In this age of digital commerce, malls are facing logistics challenges that they must overcome or face an uncertain future.

The popularity of malls is declining forseveral reasons. For example, with 25 square feet for every American they are over saturating the population, and they often fail to match the demographics of their location or adapt to the trend of where customers are spending money.

Moreover, department stores account for 50% of retail lease space and are shuttering their doors as store trends show an uptick in health, beauty, home furnishings and restaurant space.

David Dixon, senior principal and planning and urban design leader with Stantec says that “the traditional mall is gone for now. Main Street is in and covered malls are out. Malls are finding a different meaning and purpose. They are becoming the downtown the suburbs never had.”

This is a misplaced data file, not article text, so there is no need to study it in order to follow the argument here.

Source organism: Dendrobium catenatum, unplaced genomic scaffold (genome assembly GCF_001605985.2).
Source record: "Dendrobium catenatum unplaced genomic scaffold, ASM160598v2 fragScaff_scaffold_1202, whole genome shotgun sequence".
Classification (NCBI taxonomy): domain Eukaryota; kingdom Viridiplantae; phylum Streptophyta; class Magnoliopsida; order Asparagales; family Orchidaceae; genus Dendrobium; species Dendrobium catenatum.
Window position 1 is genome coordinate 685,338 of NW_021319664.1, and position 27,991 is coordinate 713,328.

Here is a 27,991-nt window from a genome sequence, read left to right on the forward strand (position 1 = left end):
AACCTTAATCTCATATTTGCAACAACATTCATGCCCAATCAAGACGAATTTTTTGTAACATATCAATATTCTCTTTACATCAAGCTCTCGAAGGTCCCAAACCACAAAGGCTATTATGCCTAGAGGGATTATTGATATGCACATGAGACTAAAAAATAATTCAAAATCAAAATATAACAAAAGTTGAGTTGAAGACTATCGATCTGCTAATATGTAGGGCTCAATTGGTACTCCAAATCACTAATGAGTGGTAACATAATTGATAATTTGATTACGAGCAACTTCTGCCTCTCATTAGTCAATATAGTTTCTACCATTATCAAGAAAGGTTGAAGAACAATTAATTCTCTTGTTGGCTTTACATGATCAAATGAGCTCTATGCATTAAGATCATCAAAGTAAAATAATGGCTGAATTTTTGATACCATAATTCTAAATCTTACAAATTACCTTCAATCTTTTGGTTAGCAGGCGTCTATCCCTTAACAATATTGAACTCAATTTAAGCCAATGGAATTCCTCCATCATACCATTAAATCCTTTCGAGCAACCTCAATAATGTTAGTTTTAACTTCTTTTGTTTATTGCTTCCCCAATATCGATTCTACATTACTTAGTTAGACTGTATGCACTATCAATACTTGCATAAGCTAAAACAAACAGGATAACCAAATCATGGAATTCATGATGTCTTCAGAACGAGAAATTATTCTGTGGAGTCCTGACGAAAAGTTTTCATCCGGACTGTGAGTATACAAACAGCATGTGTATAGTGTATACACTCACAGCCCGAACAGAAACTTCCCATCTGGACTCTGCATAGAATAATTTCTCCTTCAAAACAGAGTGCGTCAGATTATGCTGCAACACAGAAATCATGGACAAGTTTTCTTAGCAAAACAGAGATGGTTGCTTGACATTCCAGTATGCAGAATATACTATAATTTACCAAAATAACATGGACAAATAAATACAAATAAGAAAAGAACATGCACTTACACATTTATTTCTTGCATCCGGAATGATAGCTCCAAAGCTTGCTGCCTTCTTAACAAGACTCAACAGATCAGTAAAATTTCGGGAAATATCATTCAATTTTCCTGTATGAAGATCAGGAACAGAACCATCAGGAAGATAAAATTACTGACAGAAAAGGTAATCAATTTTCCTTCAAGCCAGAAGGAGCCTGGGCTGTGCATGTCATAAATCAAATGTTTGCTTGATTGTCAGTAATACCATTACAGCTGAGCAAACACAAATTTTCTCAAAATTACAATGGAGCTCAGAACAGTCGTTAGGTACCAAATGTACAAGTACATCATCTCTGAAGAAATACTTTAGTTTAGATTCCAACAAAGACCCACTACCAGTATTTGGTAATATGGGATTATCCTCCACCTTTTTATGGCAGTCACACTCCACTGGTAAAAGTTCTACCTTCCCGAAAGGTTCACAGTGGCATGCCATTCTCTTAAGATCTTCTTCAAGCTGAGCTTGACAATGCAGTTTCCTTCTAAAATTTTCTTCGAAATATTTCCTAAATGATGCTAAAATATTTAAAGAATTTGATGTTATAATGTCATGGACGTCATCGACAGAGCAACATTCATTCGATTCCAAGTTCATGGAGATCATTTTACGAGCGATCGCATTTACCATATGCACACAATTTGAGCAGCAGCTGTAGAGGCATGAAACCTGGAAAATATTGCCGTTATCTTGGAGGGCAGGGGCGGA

Malls today aren’t just about shopping, but also entail the experience of meals, entertainment, retail and even exercise and community outside spaces. Access to technology is yet another integral part of the puzzle.

“You couldn’t do this at home,” says Jeff Gunning, senior vice president of architectural firm CallisonRTKL . “These types of innovations are just as exciting as any of those online and make the mall more exciting than ever before.”[1]